M. Godwin and C. Lawson
Social Policy and Society, vol. 8, 2009, p. 185-195
The Working Tax Credit (WTC) is a tapered benefit payable to employees and the self-employed who are at least 16 years of age, have low incomes, but work a minimum of 15 hours a week. One of its objectives was to encourage unemployed people to re-enter the labour market by making work pay. Up to 2006 it was administered and paid by employers. After a long and bitterly fought campaign by employers and their advocates, responsibility for payment was transferred to HMRC. This paper shows that compliance costs for some employers were significant and unevenly spread, bearing particularly hard on small firms. There is anecdotal evidence that some employers reacted by avoiding hiring WTC claimants, thus undermining the welfare to work aspects of the benefit.
Public Accounts Committee
London: TSO, 2009 (House of Commons papers, session 2008/09: HC 311)
HM Revenue & Customs (the Department) has paid £85 billion in tax credits since the scheme was introduced in 2003. Every year, the Department uses provisional data to decide the level of tax credits to pay to claimants. It makes a final assessment after the end of the year based on the claimant's actual circumstances. The final assessments often differ from the initial awards. The Department overpaid £7.3 billion in the first four years of the scheme and underpaid more than £2.0 billion. The Committee considers that the Department has not given claimants the support they need in making claims and reporting changes in circumstances, and it has assumed too much understanding of the tax credits system on the part of claimants. The Department is now doing more to target those with more complex circumstances and to provide them with more tailored support. It is introducing these changes progressively up to April 2009, as part of the Tax Credits Transformation Programme. Tax credits continue to suffer from high rates of error and fraud. The Department estimates that in 2006-07 claimant error and fraud led to incorrect payments of between £1.31 billion and £1.54 billion. The Department has now set a target to reduce claimant error and fraud to not more than 5% of the value of finalised awards by 2011.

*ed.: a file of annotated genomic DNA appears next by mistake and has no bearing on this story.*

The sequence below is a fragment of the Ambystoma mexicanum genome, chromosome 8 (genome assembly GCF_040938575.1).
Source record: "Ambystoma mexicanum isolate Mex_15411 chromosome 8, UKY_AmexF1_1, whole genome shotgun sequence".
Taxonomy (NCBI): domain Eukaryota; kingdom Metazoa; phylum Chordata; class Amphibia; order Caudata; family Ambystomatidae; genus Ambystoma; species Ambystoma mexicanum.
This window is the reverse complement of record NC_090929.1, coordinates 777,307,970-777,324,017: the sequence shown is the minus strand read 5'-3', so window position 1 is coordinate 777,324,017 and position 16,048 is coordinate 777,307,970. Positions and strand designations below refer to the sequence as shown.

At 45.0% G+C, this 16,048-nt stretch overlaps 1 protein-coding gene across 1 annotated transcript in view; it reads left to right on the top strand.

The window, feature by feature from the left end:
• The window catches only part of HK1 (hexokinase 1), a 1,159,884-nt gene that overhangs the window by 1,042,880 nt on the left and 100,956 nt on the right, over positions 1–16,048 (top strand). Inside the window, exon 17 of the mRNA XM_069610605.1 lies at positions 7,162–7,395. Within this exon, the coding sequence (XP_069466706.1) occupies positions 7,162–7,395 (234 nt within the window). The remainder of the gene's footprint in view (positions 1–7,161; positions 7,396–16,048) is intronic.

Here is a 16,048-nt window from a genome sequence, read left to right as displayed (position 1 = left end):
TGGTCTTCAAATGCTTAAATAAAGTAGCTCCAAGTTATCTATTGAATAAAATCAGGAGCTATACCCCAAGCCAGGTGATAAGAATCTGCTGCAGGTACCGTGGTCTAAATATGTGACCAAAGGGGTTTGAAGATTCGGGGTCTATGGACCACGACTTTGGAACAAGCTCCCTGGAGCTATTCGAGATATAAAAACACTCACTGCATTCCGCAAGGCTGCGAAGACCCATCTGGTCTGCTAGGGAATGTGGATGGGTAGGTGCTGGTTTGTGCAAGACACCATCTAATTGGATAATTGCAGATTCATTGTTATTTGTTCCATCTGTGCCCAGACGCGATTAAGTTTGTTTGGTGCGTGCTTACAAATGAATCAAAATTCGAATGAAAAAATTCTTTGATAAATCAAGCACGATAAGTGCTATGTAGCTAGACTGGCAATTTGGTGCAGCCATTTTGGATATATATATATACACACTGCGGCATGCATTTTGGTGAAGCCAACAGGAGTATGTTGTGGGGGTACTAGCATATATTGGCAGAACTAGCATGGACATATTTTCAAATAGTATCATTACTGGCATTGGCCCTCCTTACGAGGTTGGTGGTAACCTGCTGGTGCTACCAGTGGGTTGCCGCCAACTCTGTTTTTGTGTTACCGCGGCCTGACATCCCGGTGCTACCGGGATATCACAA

L. Piggott and C. Grover
Social Policy and Society, vol. 8, 2009, p. 159-170
In the UK from October 2008, new claimants of income replacement benefits for sick and disabled people have to claim Employment Support Allowance (ESA) instead of Incapacity Benefit. Drawing upon recent work on the retrenchment of welfare benefits and services, this paper examines the context of the changes, the contracting out to private providers of job placement services for ESA claimants, and the extension of conditionality to sick and disabled benefits claimants.